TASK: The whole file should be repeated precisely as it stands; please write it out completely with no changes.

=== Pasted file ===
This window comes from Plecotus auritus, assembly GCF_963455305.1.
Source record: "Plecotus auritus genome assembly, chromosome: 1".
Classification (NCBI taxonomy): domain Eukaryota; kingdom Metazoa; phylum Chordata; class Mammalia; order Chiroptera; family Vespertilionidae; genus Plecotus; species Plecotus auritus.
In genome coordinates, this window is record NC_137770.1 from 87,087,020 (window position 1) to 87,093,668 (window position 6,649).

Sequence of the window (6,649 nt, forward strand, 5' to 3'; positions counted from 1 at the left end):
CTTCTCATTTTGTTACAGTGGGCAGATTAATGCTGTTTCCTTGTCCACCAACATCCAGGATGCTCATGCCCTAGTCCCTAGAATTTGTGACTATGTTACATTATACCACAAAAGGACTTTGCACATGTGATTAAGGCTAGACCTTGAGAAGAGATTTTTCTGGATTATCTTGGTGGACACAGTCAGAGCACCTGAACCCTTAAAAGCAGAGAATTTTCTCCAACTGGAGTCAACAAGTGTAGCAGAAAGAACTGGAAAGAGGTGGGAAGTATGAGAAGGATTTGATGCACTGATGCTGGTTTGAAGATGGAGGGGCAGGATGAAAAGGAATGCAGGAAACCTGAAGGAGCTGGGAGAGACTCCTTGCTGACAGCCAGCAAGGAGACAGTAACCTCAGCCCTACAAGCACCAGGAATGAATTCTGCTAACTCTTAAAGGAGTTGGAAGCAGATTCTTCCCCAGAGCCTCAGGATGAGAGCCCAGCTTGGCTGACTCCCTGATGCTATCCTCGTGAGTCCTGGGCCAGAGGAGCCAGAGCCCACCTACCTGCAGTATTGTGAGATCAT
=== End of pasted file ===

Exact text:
This window comes from Plecotus auritus, assembly GCF_963455305.1.
Source record: "Plecotus auritus genome assembly, chromosome: 1".
Classification (NCBI taxonomy): domain Eukaryota; kingdom Metazoa; phylum Chordata; class Mammalia; order Chiroptera; family Vespertilionidae; genus Plecotus; species Plecotus auritus.
In genome coordinates, this window is record NC_137770.1 from 87,087,020 (window position 1) to 87,093,668 (window position 6,649).

Sequence of the window (6,649 nt, forward strand, 5' to 3'; positions counted from 1 at the left end):
CTTCTCATTTTGTTACAGTGGGCAGATTAATGCTGTTTCCTTGTCCACCAACATCCAGGATGCTCATGCCCTAGTCCCTAGAATTTGTGACTATGTTACATTATACCACAAAAGGACTTTGCACATGTGATTAAGGCTAGACCTTGAGAAGAGATTTTTCTGGATTATCTTGGTGGACACAGTCAGAGCACCTGAACCCTTAAAAGCAGAGAATTTTCTCCAACTGGAGTCAACAAGTGTAGCAGAAAGAACTGGAAAGAGGTGGGAAGTATGAGAAGGATTTGATGCACTGATGCTGGTTTGAAGATGGAGGGGCAGGATGAAAAGGAATGCAGGAAACCTGAAGGAGCTGGGAGAGACTCCTTGCTGACAGCCAGCAAGGAGACAGTAACCTCAGCCCTACAAGCACCAGGAATGAATTCTGCTAACTCTTAAAGGAGTTGGAAGCAGATTCTTCCCCAGAGCCTCAGGATGAGAGCCCAGCTTGGCTGACTCCCTGATGCTATCCTCGTGAGTCCTGGGCCAGAGGAGCCAGAGCCCACCTACCTGCAGTATTGTGAGATCAT